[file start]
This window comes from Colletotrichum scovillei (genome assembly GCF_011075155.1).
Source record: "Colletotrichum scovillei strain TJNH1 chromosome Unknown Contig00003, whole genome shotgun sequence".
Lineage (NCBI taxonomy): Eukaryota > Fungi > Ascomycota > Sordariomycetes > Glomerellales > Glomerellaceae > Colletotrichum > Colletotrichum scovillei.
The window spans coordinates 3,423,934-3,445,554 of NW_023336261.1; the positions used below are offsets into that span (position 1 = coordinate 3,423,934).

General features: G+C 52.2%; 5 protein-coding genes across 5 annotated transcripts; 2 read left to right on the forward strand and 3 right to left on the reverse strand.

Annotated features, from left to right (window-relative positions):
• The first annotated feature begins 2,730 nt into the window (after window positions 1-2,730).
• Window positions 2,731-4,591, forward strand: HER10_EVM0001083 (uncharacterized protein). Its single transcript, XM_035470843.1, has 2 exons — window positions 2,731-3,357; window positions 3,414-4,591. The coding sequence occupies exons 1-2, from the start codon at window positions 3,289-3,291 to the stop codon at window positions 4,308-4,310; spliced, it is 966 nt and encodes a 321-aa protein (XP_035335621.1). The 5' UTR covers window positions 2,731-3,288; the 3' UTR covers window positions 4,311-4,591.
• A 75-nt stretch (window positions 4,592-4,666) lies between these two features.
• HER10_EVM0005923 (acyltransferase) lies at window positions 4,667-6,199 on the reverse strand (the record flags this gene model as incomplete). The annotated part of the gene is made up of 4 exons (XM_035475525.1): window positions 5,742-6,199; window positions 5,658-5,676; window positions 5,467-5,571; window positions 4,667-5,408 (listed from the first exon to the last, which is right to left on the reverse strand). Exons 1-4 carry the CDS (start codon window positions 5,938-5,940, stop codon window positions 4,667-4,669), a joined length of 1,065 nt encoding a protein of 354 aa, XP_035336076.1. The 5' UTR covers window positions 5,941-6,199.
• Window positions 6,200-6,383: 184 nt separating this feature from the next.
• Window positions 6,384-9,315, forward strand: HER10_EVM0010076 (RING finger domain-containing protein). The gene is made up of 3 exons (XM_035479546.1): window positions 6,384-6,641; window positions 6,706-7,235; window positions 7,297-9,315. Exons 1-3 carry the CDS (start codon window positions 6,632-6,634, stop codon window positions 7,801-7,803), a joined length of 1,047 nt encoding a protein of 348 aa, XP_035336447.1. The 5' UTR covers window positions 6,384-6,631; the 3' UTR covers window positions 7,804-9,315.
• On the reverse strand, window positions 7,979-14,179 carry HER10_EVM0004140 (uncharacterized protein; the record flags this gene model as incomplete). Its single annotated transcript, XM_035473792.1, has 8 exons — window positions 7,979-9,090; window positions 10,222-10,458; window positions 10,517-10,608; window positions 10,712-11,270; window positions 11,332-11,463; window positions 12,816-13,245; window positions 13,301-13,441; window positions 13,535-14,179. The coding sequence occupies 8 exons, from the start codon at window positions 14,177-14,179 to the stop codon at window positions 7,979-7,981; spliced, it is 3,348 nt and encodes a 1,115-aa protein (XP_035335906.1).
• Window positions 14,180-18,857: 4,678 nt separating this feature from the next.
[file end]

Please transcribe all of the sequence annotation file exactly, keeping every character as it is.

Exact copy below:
This window comes from Colletotrichum scovillei (genome assembly GCF_011075155.1).
Source record: "Colletotrichum scovillei strain TJNH1 chromosome Unknown Contig00003, whole genome shotgun sequence".
Lineage (NCBI taxonomy): Eukaryota > Fungi > Ascomycota > Sordariomycetes > Glomerellales > Glomerellaceae > Colletotrichum > Colletotrichum scovillei.
The window spans coordinates 3,423,934-3,445,554 of NW_023336261.1; the positions used below are offsets into that span (position 1 = coordinate 3,423,934).

General features: G+C 52.2%; 5 protein-coding genes across 5 annotated transcripts; 2 read left to right on the forward strand and 3 right to left on the reverse strand.

Annotated features, from left to right (window-relative positions):
• The first annotated feature begins 2,730 nt into the window (after window positions 1-2,730).
• Window positions 2,731-4,591, forward strand: HER10_EVM0001083 (uncharacterized protein). Its single transcript, XM_035470843.1, has 2 exons — window positions 2,731-3,357; window positions 3,414-4,591. The coding sequence occupies exons 1-2, from the start codon at window positions 3,289-3,291 to the stop codon at window positions 4,308-4,310; spliced, it is 966 nt and encodes a 321-aa protein (XP_035335621.1). The 5' UTR covers window positions 2,731-3,288; the 3' UTR covers window positions 4,311-4,591.
• A 75-nt stretch (window positions 4,592-4,666) lies between these two features.
• HER10_EVM0005923 (acyltransferase) lies at window positions 4,667-6,199 on the reverse strand (the record flags this gene model as incomplete). The annotated part of the gene is made up of 4 exons (XM_035475525.1): window positions 5,742-6,199; window positions 5,658-5,676; window positions 5,467-5,571; window positions 4,667-5,408 (listed from the first exon to the last, which is right to left on the reverse strand). Exons 1-4 carry the CDS (start codon window positions 5,938-5,940, stop codon window positions 4,667-4,669), a joined length of 1,065 nt encoding a protein of 354 aa, XP_035336076.1. The 5' UTR covers window positions 5,941-6,199.
• Window positions 6,200-6,383: 184 nt separating this feature from the next.
• Window positions 6,384-9,315, forward strand: HER10_EVM0010076 (RING finger domain-containing protein). The gene is made up of 3 exons (XM_035479546.1): window positions 6,384-6,641; window positions 6,706-7,235; window positions 7,297-9,315. Exons 1-3 carry the CDS (start codon window positions 6,632-6,634, stop codon window positions 7,801-7,803), a joined length of 1,047 nt encoding a protein of 348 aa, XP_035336447.1. The 5' UTR covers window positions 6,384-6,631; the 3' UTR covers window positions 7,804-9,315.
• On the reverse strand, window positions 7,979-14,179 carry HER10_EVM0004140 (uncharacterized protein; the record flags this gene model as incomplete). Its single annotated transcript, XM_035473792.1, has 8 exons — window positions 7,979-9,090; window positions 10,222-10,458; window positions 10,517-10,608; window positions 10,712-11,270; window positions 11,332-11,463; window positions 12,816-13,245; window positions 13,301-13,441; window positions 13,535-14,179. The coding sequence occupies 8 exons, from the start codon at window positions 14,177-14,179 to the stop codon at window positions 7,979-7,981; spliced, it is 3,348 nt and encodes a 1,115-aa protein (XP_035335906.1).
• Window positions 14,180-18,857: 4,678 nt separating this feature from the next.